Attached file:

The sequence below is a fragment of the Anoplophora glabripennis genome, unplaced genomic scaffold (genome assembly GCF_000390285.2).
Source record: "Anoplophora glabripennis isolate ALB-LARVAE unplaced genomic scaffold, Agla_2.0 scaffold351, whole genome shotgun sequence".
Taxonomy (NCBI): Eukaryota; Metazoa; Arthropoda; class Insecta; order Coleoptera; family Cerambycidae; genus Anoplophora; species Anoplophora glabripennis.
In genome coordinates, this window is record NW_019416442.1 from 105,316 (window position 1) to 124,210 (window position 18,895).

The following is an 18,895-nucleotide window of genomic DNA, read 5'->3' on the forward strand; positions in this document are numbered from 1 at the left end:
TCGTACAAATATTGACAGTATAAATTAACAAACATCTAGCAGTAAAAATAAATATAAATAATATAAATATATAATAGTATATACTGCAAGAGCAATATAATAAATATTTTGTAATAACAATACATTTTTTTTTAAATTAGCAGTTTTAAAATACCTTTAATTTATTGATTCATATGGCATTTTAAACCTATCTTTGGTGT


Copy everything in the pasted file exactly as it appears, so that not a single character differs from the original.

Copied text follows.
The sequence below is a fragment of the Anoplophora glabripennis genome, unplaced genomic scaffold (genome assembly GCF_000390285.2).
Source record: "Anoplophora glabripennis isolate ALB-LARVAE unplaced genomic scaffold, Agla_2.0 scaffold351, whole genome shotgun sequence".
Taxonomy (NCBI): Eukaryota; Metazoa; Arthropoda; class Insecta; order Coleoptera; family Cerambycidae; genus Anoplophora; species Anoplophora glabripennis.
In genome coordinates, this window is record NW_019416442.1 from 105,316 (window position 1) to 124,210 (window position 18,895).

The following is an 18,895-nucleotide window of genomic DNA, read 5'->3' on the forward strand; positions in this document are numbered from 1 at the left end:
TCGTACAAATATTGACAGTATAAATTAACAAACATCTAGCAGTAAAAATAAATATAAATAATATAAATATATAATAGTATATACTGCAAGAGCAATATAATAAATATTTTGTAATAACAATACATTTTTTTTTAAATTAGCAGTTTTAAAATACCTTTAATTTATTGATTCATATGGCATTTTAAACCTATCTTTGGTGT